WHO Tracking New Covid Variant Named Mu, Warns It Could Be More Resistant To Vaccine

Published 2 years ago
Scientist in a protective suit holds and compares two different Coronavirus of different color in his hands. Creative image.

TOPLINE The World Health Organization said it has identified a new coronavirus “variant of interest,” named mu—also known by its scientific name, B.1.621—in its weekly pandemic update Tuesday, warning it was becoming increasingly prevalent in Colombia and Ecuador and shows signs of possible resistance to vaccines.  


Since mu was first identified in Colombia in January 2021, there have been “sporadic reports” of cases and outbreaks in South America and Europe, the WHO said. 

While the global prevalence of mu among sequenced Covid-19 cases has fallen below 0.1%, the WHO said its prevalence has “consistently increased” in Colombia and Ecuador, where it is now responsible for around 39% and 13% of infections, respectively. 


Reports on the variant’s prevalence should be “interpreted with due consideration” given the low sequencing capacity of most countries, the agency said. 

Mu has a number of mutations that suggest it could be more resistant to vaccines, the health agency warned, but said further research would be needed to confirm this.

Preliminary data show a reduced effectiveness of vaccines “similar to that seen for the beta variant,” the WHO said.  


All viruses mutate over time and most mutations have little to no impact on the virus’ behavior. The WHO keeps track of “variants of interest,” those which have mutations “predicted or known to affect virus characteristics” like transmissibility, resistance to vaccines and disease severity. Mu is the fifth variant of interest to be monitored by the WHO since March. There are also four “variants of concern” the health agency tracks—alpha, beta, gamma and delta—which, in addition to meeting the criteria to be a variant of interest, have more significant changes, such as reducing the effectiveness of vaccines. The WHO introduced a naming convention concerning variants in May to avoid the stigma and consequences when a variant is named after where it was first discovered.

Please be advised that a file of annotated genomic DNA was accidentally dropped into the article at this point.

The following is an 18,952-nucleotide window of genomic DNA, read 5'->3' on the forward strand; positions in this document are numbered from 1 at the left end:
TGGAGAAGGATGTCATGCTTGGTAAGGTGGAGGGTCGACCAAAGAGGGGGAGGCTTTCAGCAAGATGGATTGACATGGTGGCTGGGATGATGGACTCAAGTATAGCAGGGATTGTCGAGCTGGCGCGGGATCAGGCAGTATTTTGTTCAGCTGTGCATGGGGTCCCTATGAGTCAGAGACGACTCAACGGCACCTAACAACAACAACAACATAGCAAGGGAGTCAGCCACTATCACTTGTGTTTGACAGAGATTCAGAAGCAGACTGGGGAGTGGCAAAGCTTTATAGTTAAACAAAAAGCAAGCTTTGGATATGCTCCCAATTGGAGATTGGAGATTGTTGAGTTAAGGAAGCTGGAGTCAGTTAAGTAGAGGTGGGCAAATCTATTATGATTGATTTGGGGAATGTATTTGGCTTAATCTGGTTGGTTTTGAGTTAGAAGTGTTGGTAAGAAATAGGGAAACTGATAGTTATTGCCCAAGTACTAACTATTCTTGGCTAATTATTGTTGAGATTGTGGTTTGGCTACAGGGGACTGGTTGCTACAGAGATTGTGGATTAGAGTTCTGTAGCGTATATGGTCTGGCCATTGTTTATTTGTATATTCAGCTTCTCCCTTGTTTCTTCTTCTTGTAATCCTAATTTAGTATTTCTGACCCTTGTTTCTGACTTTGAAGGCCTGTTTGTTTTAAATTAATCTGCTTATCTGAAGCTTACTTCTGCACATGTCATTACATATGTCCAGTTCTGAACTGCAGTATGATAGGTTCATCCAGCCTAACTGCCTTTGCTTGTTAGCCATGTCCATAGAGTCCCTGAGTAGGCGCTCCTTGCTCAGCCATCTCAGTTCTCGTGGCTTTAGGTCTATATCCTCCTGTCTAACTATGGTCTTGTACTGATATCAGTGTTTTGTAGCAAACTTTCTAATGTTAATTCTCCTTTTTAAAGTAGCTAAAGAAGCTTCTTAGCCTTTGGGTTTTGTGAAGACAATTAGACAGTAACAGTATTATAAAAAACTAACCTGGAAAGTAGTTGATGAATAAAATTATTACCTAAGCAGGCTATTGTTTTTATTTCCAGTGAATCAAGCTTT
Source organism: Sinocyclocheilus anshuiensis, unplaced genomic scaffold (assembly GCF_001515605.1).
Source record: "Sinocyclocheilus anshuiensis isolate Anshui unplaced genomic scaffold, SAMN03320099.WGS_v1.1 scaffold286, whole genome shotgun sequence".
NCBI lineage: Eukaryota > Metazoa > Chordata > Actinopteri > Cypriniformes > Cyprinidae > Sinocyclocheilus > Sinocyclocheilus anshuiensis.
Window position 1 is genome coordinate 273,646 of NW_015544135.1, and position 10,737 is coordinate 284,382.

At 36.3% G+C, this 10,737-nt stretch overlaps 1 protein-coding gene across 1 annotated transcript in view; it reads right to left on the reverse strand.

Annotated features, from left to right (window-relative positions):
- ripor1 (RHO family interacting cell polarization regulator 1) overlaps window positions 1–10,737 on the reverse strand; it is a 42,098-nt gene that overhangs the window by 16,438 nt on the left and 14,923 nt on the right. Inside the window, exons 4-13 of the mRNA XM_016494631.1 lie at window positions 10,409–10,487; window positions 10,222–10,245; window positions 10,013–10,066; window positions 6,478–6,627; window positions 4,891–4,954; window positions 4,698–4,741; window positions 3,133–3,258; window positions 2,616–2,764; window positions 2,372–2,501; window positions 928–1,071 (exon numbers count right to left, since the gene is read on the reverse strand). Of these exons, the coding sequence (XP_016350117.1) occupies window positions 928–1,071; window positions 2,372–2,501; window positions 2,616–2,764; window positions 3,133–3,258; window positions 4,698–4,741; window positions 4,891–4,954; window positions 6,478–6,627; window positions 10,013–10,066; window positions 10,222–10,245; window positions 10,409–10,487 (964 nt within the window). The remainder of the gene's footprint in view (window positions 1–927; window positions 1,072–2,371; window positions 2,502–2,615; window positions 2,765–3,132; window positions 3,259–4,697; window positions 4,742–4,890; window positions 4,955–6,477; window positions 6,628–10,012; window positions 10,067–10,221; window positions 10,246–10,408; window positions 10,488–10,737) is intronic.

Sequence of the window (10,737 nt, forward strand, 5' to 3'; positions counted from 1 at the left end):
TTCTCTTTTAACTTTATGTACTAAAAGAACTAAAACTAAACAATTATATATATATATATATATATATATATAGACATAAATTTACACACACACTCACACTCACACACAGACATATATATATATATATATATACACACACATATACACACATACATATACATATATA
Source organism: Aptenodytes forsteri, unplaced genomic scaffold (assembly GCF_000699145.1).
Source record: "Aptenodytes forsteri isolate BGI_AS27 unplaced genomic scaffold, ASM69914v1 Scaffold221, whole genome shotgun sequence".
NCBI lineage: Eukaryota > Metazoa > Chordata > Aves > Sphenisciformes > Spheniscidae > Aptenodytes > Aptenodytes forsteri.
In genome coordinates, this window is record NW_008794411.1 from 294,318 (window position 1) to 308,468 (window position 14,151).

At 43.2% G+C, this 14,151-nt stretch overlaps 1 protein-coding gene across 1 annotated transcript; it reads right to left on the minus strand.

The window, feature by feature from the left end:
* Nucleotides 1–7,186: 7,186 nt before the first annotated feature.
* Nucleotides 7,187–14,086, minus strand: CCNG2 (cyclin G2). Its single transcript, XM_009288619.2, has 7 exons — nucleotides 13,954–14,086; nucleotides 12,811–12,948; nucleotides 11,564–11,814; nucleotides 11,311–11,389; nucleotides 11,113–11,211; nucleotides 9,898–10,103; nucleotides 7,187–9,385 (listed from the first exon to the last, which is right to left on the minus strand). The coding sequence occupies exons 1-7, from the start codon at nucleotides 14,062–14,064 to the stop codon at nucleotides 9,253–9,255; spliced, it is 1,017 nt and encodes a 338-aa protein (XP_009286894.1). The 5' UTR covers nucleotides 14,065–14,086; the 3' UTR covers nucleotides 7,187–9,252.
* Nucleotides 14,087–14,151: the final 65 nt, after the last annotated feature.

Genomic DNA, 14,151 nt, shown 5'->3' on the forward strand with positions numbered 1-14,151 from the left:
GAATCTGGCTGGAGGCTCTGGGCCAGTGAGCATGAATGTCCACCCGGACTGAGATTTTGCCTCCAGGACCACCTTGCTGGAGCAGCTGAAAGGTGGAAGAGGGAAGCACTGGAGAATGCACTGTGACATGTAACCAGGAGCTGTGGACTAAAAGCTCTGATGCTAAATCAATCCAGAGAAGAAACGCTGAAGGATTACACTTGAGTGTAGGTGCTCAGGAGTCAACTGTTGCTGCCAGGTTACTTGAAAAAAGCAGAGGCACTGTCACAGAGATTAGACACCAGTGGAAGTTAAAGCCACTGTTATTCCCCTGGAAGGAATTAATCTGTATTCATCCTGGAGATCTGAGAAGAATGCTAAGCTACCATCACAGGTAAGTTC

While wealthy countries hoard limited vaccine supplies for booster campaigns, many parts of the world have not yet had a chance to begin vaccinating. Limited vaccine coverage and the rapid spread of the coronavirus makes an ideal environment for new virus variants to emerge. The WHO said it would be monitoring “the epidemiology of the mu variant in South America, particularly with the co-circulation of the delta variant… for changes”


3,857. That’s how many genome sequences—analyzed samples of the virus taken from patients that can be used to track how it moves through the population—on GISAID, an open source genome repository, have been designated as mu in the past four weeks. The vast majority of these—1,544—have been reported in the U.S., and Colombia (844), Mexico (352) and Spain (351) also report a high number of sequences. This figure will be affected by both sequencing capacity, surveillance and the total number of cases in an area.